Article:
The tiny island nation (8.1 square miles) of Nauru once proudly boasted of having the highest income per inhabitant of any country. I knew the founding President Hammer DeRoburt (borne 1922-1992) and his wife personally and had been invited to be their guest on the inland.
At that stage, Nauru was a happy place for the indigenous population who employed the local Alice Islanders or Chinese to do most of the labouring jobs. They were free to play sport and party. Every child born to a Nauruan was considered a gift from God and a financial asset to the family. That child came with a substantial annual bonus payment as a result of the earnings from the royalties paid by British Phosphates Commission.
Still, the Nauruan government were not happy.
They felt maligned by the British, ripped off as the lower income earner as British Phosphates pillaged the very substance of the island leaving ugly scars as it mined and exported the phosphate deposits that covered inland Nauru.
Then the phosphate was depleted, the British left, and Nauru fell victim to bad investments. Nauru House (now called 80 Collins Street, and with a new facade) was a controversial pebbled concrete building, at the time, it's 52-stoy towers were the tallest in Melbourne. The building was designed by architectural firm Perrott Lyon Timlock & Kesa. Many beautiful and historical buildings were torn down, irrevocably altering the landscape of Collins Street, much to the displeasure of many locals who considered Nauru House to be an eye-sore.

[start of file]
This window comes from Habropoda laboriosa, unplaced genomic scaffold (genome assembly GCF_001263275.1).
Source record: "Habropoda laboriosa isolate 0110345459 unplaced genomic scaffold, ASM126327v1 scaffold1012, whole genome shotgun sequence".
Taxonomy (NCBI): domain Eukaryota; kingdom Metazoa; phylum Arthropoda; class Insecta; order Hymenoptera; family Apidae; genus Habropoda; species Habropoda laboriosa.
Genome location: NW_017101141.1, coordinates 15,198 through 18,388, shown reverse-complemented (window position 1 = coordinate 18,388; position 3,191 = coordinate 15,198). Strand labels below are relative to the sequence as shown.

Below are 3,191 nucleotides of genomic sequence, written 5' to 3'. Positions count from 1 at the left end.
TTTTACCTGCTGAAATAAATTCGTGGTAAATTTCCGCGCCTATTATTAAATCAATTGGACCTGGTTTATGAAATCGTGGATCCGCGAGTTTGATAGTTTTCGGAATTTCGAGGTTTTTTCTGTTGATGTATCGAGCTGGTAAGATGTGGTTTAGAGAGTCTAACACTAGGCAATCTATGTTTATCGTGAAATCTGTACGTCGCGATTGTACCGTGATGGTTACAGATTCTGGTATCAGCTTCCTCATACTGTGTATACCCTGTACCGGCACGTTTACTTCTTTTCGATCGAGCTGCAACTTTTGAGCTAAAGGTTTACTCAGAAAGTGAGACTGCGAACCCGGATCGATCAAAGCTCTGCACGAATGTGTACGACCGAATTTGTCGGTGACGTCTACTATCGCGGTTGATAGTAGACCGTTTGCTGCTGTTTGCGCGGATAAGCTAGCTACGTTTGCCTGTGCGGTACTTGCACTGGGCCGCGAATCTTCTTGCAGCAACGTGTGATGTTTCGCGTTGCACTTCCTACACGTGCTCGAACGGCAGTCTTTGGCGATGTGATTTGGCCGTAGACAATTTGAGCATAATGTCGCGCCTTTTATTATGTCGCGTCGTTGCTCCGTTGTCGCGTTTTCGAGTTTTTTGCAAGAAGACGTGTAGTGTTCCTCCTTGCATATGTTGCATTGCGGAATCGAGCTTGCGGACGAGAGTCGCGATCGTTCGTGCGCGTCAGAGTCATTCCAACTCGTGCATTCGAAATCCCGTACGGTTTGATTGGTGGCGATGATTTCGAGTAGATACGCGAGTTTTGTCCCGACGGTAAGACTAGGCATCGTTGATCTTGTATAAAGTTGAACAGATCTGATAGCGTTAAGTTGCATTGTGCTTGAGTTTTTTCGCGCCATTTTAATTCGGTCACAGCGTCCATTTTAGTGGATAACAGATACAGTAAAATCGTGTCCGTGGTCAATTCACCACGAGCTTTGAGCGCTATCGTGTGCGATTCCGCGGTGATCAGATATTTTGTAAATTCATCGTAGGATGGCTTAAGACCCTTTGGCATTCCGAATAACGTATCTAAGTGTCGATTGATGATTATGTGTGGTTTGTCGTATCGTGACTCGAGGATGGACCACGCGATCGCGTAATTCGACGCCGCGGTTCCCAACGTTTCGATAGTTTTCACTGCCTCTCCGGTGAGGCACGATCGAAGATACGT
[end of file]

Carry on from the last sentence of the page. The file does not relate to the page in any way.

What followed was decades of mismanagement, corruption, and spiraling loans to General Electric, estimated to amount to approximately A$227 million, and the NPRT was forced to sell off Nauru House to pay loans.
For some time, Nauru ceased to make world news. There were no big money stories to interest the press. Money on the island accustomed to a free-spending lifestyle was dwindling.
Then came the refugee crisis and the Australian Government's decision to house refugees offshore, instead of humanely resetting refugees in Australia.
Australia and Nauru joined forces to reopen detention centres on Nauru four years ago. Australia is pouring an obscene (given how that money could be better used to assist refugees in Australia) tens of millions of dollars into the Nauruan economy. Who is this money helping? Certainly not the refugees. Today's news headlines are:
I am considering writing a historical fiction novel set in Nauru.
My memories of the first family, the DeRoburts brings back wonderful memories. I saw them as beautiful caring people. Their humanity touched me in a way that I'll never forget. They cared deeply for others, not just the Nauruans. I witnessed that care shown to Alice Islanders. With my personal knowledge of Nauruans, I'm more inclined to believe that it's been the sophisticated business negotiators from outside the island who have led most of the corruption. https://en.m.wikipedia.org/wiki/Hammer_DeRoburt
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